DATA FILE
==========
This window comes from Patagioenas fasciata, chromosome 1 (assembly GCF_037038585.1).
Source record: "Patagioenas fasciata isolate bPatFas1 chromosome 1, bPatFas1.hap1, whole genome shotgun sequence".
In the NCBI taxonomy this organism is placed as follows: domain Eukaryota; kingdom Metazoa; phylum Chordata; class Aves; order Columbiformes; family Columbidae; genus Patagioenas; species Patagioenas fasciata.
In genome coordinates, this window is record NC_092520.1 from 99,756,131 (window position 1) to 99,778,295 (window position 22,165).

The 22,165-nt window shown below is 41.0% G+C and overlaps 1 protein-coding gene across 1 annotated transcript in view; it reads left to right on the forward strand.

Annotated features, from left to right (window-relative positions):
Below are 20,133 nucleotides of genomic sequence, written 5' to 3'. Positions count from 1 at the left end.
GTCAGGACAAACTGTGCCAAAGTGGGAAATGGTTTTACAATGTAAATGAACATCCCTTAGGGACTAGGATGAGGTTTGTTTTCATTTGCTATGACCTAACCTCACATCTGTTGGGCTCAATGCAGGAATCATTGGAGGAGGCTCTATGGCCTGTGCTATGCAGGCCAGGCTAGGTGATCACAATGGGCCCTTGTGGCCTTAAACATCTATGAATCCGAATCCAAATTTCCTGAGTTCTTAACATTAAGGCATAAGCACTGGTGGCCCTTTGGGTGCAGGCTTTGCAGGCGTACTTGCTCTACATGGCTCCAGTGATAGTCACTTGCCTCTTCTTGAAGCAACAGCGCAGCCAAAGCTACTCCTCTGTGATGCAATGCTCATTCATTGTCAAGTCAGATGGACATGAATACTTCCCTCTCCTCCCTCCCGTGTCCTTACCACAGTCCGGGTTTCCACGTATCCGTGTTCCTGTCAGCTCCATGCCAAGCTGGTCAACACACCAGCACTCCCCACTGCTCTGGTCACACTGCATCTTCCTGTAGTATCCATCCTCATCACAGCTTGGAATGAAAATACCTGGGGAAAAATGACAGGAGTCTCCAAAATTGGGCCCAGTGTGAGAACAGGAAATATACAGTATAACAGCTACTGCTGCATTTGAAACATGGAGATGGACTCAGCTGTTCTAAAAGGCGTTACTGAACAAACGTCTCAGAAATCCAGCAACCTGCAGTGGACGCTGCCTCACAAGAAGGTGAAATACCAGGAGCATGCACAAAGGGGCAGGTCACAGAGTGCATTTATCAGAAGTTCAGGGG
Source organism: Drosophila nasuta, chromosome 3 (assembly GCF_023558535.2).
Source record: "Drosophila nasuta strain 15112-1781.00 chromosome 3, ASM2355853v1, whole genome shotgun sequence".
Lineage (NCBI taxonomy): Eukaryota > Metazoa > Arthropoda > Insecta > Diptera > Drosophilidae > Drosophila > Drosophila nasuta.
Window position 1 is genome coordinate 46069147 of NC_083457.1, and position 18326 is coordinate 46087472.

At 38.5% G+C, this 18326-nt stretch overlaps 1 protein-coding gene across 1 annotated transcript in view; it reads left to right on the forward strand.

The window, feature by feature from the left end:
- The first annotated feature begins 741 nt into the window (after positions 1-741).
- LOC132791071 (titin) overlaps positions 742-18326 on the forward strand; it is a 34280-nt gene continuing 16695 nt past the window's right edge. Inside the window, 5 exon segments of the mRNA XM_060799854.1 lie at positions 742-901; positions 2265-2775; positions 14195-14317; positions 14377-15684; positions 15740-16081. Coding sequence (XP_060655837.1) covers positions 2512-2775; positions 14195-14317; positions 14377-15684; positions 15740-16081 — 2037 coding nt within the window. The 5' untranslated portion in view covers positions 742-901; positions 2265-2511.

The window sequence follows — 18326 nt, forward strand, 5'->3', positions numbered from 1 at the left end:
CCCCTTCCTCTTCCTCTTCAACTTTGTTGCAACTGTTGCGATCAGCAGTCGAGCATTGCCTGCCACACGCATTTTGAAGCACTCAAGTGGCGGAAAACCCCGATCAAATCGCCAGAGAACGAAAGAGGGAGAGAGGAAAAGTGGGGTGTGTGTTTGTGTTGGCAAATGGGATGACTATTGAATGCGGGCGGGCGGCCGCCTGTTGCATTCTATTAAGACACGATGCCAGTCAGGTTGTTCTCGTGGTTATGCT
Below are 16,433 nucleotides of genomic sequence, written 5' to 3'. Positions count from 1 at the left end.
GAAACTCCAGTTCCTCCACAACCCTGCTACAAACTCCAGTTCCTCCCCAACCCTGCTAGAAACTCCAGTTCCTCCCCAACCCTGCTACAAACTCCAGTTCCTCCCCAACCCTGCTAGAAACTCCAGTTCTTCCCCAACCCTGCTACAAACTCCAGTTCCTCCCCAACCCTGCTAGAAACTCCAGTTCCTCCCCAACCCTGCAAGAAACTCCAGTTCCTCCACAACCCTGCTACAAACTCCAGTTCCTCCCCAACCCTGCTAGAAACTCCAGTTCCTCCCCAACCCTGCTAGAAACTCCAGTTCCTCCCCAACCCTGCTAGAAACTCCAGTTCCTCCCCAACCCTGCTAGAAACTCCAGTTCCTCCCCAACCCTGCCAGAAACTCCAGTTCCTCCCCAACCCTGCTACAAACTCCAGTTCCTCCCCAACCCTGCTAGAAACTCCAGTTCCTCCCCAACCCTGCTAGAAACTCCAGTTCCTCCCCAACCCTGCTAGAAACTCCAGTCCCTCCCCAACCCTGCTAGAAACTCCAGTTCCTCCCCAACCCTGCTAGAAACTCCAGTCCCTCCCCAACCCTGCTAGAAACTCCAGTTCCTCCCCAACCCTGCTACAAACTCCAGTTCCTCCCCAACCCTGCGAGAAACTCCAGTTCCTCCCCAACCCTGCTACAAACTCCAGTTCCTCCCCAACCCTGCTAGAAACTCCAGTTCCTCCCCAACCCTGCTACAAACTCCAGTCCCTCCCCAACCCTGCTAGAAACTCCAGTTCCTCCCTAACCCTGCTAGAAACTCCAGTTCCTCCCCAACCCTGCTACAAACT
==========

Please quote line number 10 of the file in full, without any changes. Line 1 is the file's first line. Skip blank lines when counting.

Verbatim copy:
Source record: "Drosophila nasuta strain 15112-1781.00 chromosome 3, ASM2355853v1, whole genome shotgun sequence".